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Showing posts from February, 2016

A Poet's Journal: October 23rd, 2014

  October 23rd, 2014 It is tempting to believe that in the lives of the past there was never a dull moment.  Take the life of any dead poet and his years seem as minutes, and every great word or sentence that was conceived by him is as if molded into every second of his life.  There is such an ideal that goes along with it, it is hard to believe they ever took the time to cook for themselves, or do housework, or were prey to the mundane emotions of life.  Boredom, I doubt, has evolved over the centuries, but why do we not see it in them?  What makes us believe that we are so lowly we have not yet reached a state of awareness, the kind of which appeared open to the poets of the past?  It is easy to suffer, but harder to turn that suffering into something no one will ever bat an eye at.  Perhaps what we believe of the past is only our unrealized suffering coming into view.  But perhaps it all comes from our trying too hard, of our making the most of each moment; for it is all too much of

Valentine's Day Excerpt from Woodland Poems

Here is a Valentine's Day excerpt from Woodland Poems entitled: Atheotha and Hayuya Hayuya: Love as dreams of deepest matter of night,                For love that sleeps I take my care,                Love purest-born, accepting sight,                Forlorn of woman's touch upon my hair:                For love of Atheotha I repair. Atheotha: Never have I dreamed of sympathy's sight                   For more to see in love to dream at night,                   Of he to be my only care;                   For love, my cares already white,                   With beads and purple shells I braid my hair. Hayuya: This moon was white this night my love was made,                The night I saw a gleaming light,                Dancing in the green-corn parade                When quick my hand caressed her passing sight:                Our eyes soon met and thought that love just might.                When I was touched as by he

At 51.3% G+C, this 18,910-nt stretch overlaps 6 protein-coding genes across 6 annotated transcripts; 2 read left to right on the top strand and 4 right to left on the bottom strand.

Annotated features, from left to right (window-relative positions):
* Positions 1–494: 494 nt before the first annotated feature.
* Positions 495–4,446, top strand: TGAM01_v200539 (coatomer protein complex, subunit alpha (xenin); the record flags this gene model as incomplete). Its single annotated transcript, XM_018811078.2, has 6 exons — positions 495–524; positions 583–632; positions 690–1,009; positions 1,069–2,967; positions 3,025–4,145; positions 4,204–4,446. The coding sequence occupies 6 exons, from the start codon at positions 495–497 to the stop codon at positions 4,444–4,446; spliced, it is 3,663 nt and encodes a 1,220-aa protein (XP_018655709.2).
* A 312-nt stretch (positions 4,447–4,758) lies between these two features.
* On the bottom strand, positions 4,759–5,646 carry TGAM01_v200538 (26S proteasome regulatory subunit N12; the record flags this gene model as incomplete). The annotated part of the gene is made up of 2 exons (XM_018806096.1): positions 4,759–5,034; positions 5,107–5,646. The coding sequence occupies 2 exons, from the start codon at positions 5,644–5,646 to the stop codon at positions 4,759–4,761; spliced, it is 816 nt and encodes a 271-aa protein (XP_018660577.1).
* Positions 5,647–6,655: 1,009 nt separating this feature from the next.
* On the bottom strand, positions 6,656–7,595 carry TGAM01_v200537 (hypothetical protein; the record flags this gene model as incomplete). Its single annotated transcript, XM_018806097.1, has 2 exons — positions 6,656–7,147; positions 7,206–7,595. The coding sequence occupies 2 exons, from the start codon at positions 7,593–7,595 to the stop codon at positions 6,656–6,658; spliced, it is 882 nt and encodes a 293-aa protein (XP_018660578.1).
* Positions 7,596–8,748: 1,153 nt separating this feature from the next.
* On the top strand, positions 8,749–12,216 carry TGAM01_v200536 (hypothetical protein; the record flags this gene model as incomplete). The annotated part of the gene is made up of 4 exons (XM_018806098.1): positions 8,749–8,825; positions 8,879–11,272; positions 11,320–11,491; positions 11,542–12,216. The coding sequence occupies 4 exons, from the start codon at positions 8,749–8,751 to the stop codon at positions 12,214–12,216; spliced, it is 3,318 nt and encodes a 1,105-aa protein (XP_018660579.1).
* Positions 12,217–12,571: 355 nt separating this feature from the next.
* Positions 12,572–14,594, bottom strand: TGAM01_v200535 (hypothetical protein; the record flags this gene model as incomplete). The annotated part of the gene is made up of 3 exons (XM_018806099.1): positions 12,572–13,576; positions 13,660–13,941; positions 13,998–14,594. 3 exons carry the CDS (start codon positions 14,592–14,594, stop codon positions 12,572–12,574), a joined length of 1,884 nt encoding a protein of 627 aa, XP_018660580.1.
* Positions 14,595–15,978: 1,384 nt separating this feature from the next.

Lyric Poetry

Lyric poetry lives in its present means by he who composes it. From it the cloud extends which overtops the mountain, soon to leave it snow-clad and brilliant in the morning light. In it, the human condition is apt and sentiments that have been felt by the first of humans, the same as those that will be felt by the last, are with skill waved off in concise sentences. None can be long-winded in the lyric and succeed. A lyric, then, is a poem of no great length which embodies a mood wherein the poet has felt intensely his idea and the words which represent it. Some of the most recognized examples of lyric poetry in the English language are Shakespeare's sonnets, but some interesting examples may also include Sir Philip Sydney, who laid the ground-work for Shakespeare's sonnets; William Collins with his Ode to Evening; John Keats with his famous cycle of odes; or the following example from Emily Dickinson: The Grass The grass so little has to do-- A sphere of simp